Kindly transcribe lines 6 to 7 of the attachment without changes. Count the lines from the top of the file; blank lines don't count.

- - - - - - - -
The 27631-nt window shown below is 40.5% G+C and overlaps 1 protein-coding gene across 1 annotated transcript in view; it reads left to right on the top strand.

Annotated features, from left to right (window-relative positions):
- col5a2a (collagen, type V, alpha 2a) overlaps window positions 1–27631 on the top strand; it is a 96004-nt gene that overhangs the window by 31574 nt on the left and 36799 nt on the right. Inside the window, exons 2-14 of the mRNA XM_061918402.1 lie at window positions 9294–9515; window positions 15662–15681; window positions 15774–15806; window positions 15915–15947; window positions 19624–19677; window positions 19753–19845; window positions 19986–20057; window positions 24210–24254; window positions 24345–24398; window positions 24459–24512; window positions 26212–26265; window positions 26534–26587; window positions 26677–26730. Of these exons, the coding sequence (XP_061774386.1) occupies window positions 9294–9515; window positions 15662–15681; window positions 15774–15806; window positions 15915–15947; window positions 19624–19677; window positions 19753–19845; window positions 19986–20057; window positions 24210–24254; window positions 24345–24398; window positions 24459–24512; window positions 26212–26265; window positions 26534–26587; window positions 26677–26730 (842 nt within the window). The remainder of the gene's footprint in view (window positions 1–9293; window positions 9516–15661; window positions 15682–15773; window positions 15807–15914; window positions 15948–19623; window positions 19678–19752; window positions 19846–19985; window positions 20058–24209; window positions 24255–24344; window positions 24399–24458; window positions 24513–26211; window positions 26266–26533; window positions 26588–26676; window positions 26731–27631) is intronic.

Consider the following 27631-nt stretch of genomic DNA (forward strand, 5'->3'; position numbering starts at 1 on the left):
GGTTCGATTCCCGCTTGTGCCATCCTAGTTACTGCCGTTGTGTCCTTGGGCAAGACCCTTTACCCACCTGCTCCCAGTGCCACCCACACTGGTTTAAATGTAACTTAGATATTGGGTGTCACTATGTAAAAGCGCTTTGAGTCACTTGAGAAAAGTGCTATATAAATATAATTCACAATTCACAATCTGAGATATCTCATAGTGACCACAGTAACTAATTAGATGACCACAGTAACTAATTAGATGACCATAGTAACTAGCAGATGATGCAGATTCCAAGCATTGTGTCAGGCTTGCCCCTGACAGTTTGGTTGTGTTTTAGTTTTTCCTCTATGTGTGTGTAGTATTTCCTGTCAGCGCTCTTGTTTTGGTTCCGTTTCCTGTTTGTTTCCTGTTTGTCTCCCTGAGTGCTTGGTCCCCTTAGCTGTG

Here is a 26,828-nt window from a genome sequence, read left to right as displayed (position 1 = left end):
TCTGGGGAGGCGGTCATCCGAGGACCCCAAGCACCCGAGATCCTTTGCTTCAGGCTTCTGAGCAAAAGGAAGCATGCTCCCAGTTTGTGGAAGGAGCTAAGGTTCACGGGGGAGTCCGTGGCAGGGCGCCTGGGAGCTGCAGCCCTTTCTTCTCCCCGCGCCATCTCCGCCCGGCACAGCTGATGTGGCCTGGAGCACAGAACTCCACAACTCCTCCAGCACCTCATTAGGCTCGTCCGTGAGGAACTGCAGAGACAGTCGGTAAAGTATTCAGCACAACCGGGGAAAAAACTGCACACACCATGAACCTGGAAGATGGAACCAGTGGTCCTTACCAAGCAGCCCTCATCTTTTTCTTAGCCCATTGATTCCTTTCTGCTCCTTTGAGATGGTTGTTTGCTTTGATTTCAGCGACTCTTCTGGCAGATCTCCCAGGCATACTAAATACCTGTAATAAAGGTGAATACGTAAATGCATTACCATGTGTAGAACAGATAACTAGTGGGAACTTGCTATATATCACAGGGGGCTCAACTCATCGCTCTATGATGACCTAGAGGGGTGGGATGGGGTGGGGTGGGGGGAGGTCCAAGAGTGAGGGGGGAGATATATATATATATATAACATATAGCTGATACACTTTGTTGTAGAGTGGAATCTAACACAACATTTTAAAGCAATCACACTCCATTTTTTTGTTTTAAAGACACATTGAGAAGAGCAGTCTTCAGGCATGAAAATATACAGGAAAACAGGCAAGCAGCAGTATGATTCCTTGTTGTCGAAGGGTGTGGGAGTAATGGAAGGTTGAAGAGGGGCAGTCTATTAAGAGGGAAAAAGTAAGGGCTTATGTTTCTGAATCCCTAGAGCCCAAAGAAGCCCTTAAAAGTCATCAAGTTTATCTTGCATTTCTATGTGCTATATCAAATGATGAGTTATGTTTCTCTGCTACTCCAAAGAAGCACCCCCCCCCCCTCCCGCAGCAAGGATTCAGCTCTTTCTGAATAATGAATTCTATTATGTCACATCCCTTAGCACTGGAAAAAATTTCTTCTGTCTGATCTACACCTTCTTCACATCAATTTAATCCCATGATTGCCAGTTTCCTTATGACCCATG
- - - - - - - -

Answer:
Here is a 26,828-nt window from a genome sequence, read left to right as displayed (position 1 = left end):
TCTGGGGAGGCGGTCATCCGAGGACCCCAAGCACCCGAGATCCTTTGCTTCAGGCTTCTGAGCAAAAGGAAGCATGCTCCCAGTTTGTGGAAGGAGCTAAGGTTCACGGGGGAGTCCGTGGCAGGGCGCCTGGGAGCTGCAGCCCTTTCTTCTCCCCGCGCCATCTCCGCCCGGCACAGCTGATGTGGCCTGGAGCACAGAACTCCACAACTCCTCCAGCACCTCATTAGGCTCGTCCGTGAGGAACTGCAGAGACAGTCGGTAAAGTATTCAGCACAACCGGGGAAAAAACTGCACACACCATGAACCTGGAAGATGGAACCAGTGGTCCTTACCAAGCAGCCCTCATCTTTTTCTTAGCCCATTGATTCCTTTCTGCTCCTTTGAGATGGTTGTTTGCTTTGATTTCAGCGACTCTTCTGGCAGATCTCCCAGGCATACTAAATACCTGTAATAAAGGTGAATACGTAAATGCATTACCATGTGTAGAACAGATAACTAGTGGGAACTTGCTATATATCACAGGGGGCTCAACTCATCGCTCTATGATGACCTAGAGGGGTGGGATGGGGTGGGGTGGGGGGAGGTCCAAGAGTGAGGGGGGAGATATATATATATATATAACATATAGCTGATACACTTTGTTGTAGAGTGGAATCTAACACAACATTTTAAAGCAATCACACTCCATTTTTTTGTTTTAAAGACACATTGAGAAGAGCAGTCTTCAGGCATGAAAATATACAGGAAAACAGGCAAGCAGCAGTATGATTCCTTGTTGTCGAAGGGTGTGGGAGTAATGGAAGGTTGAAGAGGGGCAGTCTATTAAGAGGGAAAAAGTAAGGGCTTATGTTTCTGAATCCCTAGAGCCCAAAGAAGCCCTTAAAAGTCATCAAGTTTATCTTGCATTTCTATGTGCTATATCAAATGATGAGTTATGTTTCTCTGCTACTCCAAAGAAGCACCCCCCCCCCCTCCCGCAGCAAGGATTCAGCTCTTTCTGAATAATGAATTCTATTATGTCACATCCCTTAGCACTGGAAAAAATTTCTTCTGTCTGATCTACACCTTCTTCACATCAATTTAATCCCATGATTGCCAGTTTCCTTATGACCCATG